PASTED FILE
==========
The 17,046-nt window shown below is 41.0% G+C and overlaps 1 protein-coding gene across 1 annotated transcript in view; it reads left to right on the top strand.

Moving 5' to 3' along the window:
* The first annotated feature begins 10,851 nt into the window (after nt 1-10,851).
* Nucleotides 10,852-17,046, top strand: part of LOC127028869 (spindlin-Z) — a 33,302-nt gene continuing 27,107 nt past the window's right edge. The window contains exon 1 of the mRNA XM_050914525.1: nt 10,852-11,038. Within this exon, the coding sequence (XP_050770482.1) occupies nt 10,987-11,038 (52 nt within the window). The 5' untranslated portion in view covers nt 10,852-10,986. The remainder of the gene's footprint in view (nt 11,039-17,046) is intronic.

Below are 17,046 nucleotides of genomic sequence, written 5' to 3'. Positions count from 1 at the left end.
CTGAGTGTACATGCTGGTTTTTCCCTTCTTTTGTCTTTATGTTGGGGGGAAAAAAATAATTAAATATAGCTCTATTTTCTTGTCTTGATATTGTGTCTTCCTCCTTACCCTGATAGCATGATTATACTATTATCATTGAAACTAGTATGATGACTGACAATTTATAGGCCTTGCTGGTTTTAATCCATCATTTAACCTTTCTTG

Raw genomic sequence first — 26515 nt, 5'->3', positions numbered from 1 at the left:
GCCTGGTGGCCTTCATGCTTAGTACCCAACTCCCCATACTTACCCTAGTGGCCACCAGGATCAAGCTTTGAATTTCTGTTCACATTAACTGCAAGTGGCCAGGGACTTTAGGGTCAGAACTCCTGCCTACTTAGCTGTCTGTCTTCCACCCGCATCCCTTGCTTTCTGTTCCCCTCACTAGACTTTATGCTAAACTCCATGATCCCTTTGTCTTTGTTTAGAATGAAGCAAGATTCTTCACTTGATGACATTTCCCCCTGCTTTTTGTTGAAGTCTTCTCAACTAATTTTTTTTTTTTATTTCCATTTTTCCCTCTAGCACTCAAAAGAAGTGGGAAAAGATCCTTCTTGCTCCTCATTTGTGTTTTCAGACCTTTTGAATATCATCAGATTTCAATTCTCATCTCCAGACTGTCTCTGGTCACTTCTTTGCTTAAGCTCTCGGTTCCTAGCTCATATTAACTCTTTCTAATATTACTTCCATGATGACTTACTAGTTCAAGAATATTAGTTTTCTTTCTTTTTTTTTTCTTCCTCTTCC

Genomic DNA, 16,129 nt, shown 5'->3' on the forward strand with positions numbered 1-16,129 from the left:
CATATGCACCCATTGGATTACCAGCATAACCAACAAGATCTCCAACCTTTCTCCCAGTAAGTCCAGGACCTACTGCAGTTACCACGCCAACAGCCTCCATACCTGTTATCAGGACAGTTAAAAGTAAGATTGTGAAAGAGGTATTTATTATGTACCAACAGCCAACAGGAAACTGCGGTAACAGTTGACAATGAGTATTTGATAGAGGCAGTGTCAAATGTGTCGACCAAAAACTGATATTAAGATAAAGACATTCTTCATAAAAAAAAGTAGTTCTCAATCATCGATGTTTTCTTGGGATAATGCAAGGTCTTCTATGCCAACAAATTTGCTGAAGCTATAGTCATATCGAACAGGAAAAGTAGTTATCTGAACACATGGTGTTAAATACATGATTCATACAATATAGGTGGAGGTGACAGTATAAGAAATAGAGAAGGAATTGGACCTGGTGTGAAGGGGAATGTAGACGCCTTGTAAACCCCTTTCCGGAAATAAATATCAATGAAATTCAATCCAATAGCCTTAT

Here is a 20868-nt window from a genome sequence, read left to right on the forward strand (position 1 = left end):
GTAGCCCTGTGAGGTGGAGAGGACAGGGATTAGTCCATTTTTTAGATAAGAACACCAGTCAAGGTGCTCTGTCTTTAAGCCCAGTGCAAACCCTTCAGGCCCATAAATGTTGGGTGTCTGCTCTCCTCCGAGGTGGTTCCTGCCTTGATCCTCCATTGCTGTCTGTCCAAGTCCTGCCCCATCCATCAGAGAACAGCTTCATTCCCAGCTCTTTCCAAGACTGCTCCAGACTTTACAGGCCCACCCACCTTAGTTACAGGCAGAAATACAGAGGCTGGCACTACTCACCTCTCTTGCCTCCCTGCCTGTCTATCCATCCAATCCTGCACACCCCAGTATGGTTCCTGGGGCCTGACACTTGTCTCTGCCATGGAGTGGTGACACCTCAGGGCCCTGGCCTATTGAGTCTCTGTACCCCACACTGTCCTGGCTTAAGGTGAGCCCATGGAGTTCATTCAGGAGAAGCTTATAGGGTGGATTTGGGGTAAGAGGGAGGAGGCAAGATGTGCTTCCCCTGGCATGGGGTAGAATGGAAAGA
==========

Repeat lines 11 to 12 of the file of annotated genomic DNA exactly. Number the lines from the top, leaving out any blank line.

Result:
Here is a 20868-nt window from a genome sequence, read left to right on the forward strand (position 1 = left end):
GTAGCCCTGTGAGGTGGAGAGGACAGGGATTAGTCCATTTTTTAGATAAGAACACCAGTCAAGGTGCTCTGTCTTTAAGCCCAGTGCAAACCCTTCAGGCCCATAAATGTTGGGTGTCTGCTCTCCTCCGAGGTGGTTCCTGCCTTGATCCTCCATTGCTGTCTGTCCAAGTCCTGCCCCATCCATCAGAGAACAGCTTCATTCCCAGCTCTTTCCAAGACTGCTCCAGACTTTACAGGCCCACCCACCTTAGTTACAGGCAGAAATACAGAGGCTGGCACTACTCACCTCTCTTGCCTCCCTGCCTGTCTATCCATCCAATCCTGCACACCCCAGTATGGTTCCTGGGGCCTGACACTTGTCTCTGCCATGGAGTGGTGACACCTCAGGGCCCTGGCCTATTGAGTCTCTGTACCCCACACTGTCCTGGCTTAAGGTGAGCCCATGGAGTTCATTCAGGAGAAGCTTATAGGGTGGATTTGGGGTAAGAGGGAGGAGGCAAGATGTGCTTCCCCTGGCATGGGGTAGAATGGAAAGA